As soon as the large flowers begin to wither, they should be cut off. This gives the plant the impulse to form new flower buds.
If ranunculus grow too dense, a thinning cut is worthwhile.
Dead leaves – especially near the ground – should be removed immediately. This stimulates plant growth and prevents leaf fungus infestation.

Propagation
In the course of a year, the mother-bulb of the Ranunculus asiaticus trains so-called brood-bulbs. These can be cut off with a sharp knife and are then ready to be discarded. These brood-bubbles are offered mostly also in the trade. They are watered for a few hours before planting. In a water bath, the dried tubers absorb a lot of water and their shrivelled surface becomes smooth and firm. If they remain shrivelled even after several hours in the water, they probably were stored too long and died. The mini tubers are planted about five centimetres deep after watering with the tuber tips downwards. If the plants are taken out of the ground in autumn for wintering, cleaned out and stored, large tubers can also be divided and planted separately in spring.
A further possibility of propagation is the growing of young plants from seeds. If you let individual flowers ripen well after withering, you can collect the caraway seeds quite easily. The propagation by seeds is a little more complex, because there are several points to consider:
For sowing, use a covered growing tray or a mini greenhouse to keep the seeds moist.
Ranunculus are light buckets. Therefore, only sift the seeds with a thin layer of sand and press lightly on them.
In order for the seeds to germinate, the temperature should be constant between 10 and 15 degrees. With larger deviations upwards or downwards, germination is delayed.
Always keep the soil slightly moist, preferably with a spray bottle.
The seeds should be sown in autumn or early spring so that the necessary temperatures for germination are available. In autumn they should be grown in the sowing container, as the young plants must be wintered. In spring it can also be sown directly in the bed.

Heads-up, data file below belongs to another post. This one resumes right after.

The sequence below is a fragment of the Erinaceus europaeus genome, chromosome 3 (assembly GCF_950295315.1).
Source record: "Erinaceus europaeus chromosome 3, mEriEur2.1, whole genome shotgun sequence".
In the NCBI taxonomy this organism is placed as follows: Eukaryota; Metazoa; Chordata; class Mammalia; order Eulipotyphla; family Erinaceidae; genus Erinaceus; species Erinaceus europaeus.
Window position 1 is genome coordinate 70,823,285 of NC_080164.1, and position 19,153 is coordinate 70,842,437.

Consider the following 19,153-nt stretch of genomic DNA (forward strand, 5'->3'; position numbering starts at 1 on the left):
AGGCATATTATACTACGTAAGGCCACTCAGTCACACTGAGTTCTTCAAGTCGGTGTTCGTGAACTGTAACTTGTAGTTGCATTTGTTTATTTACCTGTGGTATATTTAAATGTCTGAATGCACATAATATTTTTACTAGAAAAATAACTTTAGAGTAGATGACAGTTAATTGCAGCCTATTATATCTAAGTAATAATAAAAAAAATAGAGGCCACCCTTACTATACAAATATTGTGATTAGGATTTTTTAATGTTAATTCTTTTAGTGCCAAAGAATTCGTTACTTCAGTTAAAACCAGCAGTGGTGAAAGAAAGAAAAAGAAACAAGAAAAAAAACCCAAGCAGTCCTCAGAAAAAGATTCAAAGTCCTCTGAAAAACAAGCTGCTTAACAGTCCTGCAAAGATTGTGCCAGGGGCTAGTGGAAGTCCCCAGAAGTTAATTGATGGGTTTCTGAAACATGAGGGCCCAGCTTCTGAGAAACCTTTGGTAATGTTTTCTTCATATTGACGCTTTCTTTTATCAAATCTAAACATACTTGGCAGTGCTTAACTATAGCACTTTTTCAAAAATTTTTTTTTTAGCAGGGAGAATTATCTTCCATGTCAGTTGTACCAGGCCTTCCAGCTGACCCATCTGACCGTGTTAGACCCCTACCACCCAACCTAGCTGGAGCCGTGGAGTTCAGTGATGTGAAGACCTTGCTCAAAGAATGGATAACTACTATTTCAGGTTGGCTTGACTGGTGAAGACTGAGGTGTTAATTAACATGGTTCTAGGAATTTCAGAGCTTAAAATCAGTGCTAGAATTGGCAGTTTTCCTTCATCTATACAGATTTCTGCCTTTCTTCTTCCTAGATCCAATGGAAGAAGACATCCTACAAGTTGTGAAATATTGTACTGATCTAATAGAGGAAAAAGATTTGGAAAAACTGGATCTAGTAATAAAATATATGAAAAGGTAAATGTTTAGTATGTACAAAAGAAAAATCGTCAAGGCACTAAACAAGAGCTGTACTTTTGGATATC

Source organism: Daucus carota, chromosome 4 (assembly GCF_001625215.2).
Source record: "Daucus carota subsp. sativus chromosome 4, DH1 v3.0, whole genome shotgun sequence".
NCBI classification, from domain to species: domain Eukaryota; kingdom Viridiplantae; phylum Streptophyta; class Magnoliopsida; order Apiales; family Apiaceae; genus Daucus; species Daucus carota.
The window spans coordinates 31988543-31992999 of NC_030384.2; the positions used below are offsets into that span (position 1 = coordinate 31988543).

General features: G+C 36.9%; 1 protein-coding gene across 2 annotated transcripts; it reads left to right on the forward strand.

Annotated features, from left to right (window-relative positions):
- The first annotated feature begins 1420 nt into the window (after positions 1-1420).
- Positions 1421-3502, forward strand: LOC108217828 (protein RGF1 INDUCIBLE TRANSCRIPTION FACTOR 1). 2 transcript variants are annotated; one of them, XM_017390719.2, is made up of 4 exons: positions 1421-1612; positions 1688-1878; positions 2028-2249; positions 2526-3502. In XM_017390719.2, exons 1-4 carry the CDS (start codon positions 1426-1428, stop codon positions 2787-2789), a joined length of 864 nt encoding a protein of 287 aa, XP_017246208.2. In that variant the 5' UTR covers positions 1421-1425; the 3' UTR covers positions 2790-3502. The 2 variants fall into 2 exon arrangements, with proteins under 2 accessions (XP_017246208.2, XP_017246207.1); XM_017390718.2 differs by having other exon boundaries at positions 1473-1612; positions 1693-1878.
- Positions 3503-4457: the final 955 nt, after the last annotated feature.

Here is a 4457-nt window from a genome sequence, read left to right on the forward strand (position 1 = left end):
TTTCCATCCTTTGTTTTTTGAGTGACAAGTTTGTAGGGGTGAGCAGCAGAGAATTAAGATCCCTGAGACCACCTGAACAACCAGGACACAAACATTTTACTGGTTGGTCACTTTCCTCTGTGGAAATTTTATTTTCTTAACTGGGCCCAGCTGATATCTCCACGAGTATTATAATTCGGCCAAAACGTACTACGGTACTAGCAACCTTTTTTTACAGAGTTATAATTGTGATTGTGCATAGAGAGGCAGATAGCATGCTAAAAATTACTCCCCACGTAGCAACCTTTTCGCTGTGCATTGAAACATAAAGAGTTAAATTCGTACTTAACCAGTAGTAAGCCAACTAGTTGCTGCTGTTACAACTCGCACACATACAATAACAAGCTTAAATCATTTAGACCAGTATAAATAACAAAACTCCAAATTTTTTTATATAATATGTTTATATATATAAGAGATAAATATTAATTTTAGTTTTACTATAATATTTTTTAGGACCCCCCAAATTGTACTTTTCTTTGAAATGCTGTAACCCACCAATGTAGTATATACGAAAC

Diseases and pests
Since ranunculus prefer a wet soil, they are often attacked by mildew. In this case, affected plants must be removed immediately to prevent spread. If the infestation is only detected when several plants are already infested in the bed, fungicides can still help to treat mildew. If they do not strike, unfortunately only a complete removal of the plants helps. Another problem is that the ranunculus is high on the snails’ menu. Snail fences or slug pellets help here. Aphids also frequently appear on the flower buds of the plant. Natural remedies such as stinging nettle decoction can help here.

Ranunculus as a cut flower
Ranunculus asiaticus also have a brilliant appearance in a vase. As soloists or combined with other spring flowers, they bring cheerful splashes of colour into the home. They can already be bought in flower shops in early spring. You can also cut the flowers later in your garden. The petals should be firmly closed in the middle. Then the flowers are particularly fresh and you will enjoy the radiant ranunculus for 10 to 14 days.

 

Don Burke

I am Don Burke, one of the authors at My Garden Guide.  I am a horticulturist that cultivates, grows, and cares for plants, ranging from shrubs and fruits to flowers. I do it in my own garden and in my nursery. I show you how to take care of your garden and how to perform garden landscaping in an easy way, step by step.I am originally from Sydney and I wrote in local magazines. Later on, I have decided, more than two decades ago, to create my own blog. My area of specialization is related to orchid care, succulent care, and the study of the substrate and the soil. Therefore, you will see many articles dedicated to these disciplines. I also provide advice about how to improve the landscape design of your garden.